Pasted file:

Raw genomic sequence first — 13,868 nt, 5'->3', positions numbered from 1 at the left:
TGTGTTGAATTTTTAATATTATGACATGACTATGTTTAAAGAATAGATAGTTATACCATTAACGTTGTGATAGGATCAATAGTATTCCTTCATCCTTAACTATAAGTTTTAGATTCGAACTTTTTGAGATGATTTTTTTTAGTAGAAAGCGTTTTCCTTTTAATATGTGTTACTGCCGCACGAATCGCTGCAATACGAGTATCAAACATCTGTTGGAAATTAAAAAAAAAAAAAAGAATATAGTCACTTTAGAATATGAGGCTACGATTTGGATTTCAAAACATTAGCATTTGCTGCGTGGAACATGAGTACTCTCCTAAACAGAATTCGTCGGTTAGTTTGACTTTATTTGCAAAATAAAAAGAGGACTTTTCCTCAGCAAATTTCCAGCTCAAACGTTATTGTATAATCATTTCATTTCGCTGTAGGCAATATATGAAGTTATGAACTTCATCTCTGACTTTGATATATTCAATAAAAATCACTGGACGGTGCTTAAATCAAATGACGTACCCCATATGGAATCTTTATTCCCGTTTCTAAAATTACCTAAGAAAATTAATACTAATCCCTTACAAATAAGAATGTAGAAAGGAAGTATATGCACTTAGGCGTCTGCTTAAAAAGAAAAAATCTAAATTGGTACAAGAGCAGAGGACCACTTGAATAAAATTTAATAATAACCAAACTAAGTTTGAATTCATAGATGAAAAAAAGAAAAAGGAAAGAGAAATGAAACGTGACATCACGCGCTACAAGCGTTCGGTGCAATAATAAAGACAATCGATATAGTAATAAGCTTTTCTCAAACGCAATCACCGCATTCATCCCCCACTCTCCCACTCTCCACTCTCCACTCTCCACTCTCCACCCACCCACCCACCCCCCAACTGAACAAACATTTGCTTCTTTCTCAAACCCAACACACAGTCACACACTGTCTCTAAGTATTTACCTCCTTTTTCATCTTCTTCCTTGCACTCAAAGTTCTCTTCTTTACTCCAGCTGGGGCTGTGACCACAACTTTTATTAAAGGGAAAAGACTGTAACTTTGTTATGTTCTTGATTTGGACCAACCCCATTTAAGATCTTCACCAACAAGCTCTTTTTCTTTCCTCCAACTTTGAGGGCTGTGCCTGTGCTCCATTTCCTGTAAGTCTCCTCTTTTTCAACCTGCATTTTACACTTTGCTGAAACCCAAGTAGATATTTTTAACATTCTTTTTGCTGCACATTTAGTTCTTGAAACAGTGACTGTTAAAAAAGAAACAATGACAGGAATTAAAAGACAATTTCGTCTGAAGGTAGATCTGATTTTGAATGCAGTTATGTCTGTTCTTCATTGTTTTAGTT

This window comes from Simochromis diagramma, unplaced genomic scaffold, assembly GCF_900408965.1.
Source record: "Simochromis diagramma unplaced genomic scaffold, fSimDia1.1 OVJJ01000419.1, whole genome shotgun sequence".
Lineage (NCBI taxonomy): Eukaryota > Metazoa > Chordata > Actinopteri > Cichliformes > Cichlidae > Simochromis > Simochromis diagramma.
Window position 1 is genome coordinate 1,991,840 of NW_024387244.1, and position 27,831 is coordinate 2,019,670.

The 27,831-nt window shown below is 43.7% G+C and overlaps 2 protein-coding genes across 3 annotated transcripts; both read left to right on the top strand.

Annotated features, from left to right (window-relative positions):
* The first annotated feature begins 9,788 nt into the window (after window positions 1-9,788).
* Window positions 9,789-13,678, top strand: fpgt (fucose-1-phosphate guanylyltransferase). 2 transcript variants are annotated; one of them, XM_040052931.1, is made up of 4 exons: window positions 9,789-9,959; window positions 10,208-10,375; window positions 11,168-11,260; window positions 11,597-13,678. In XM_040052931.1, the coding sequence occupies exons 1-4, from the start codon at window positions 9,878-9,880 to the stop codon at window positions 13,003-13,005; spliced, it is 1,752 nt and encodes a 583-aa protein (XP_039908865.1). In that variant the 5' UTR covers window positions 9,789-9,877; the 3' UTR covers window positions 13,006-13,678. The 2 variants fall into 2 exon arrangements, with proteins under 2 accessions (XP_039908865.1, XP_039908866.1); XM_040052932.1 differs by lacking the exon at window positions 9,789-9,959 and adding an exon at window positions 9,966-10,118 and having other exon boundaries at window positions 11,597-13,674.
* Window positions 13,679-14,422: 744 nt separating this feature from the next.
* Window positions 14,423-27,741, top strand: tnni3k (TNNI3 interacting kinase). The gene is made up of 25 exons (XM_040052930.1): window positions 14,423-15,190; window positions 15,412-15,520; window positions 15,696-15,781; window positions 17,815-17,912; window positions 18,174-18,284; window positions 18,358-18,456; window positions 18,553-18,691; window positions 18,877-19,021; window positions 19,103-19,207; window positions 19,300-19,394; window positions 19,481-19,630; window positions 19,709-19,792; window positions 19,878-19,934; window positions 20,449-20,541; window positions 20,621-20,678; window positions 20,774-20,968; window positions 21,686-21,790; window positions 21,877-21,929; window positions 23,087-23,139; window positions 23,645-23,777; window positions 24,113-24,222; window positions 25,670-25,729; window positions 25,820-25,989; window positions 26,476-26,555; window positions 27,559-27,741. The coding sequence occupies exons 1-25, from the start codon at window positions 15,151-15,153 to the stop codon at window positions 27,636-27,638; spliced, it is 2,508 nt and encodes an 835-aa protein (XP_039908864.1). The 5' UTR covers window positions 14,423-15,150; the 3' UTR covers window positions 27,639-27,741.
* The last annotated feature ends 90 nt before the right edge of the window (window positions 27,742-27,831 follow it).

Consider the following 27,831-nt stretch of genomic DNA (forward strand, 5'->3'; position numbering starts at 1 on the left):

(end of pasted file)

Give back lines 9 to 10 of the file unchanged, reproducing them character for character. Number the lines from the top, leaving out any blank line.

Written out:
* The first annotated feature begins 9,788 nt into the window (after window positions 1-9,788).
* Window positions 9,789-13,678, top strand: fpgt (fucose-1-phosphate guanylyltransferase). 2 transcript variants are annotated; one of them, XM_040052931.1, is made up of 4 exons: window positions 9,789-9,959; window positions 10,208-10,375; window positions 11,168-11,260; window positions 11,597-13,678. In XM_040052931.1, the coding sequence occupies exons 1-4, from the start codon at window positions 9,878-9,880 to the stop codon at window positions 13,003-13,005; spliced, it is 1,752 nt and encodes a 583-aa protein (XP_039908865.1). In that variant the 5' UTR covers window positions 9,789-9,877; the 3' UTR covers window positions 13,006-13,678. The 2 variants fall into 2 exon arrangements, with proteins under 2 accessions (XP_039908865.1, XP_039908866.1); XM_040052932.1 differs by lacking the exon at window positions 9,789-9,959 and adding an exon at window positions 9,966-10,118 and having other exon boundaries at window positions 11,597-13,674.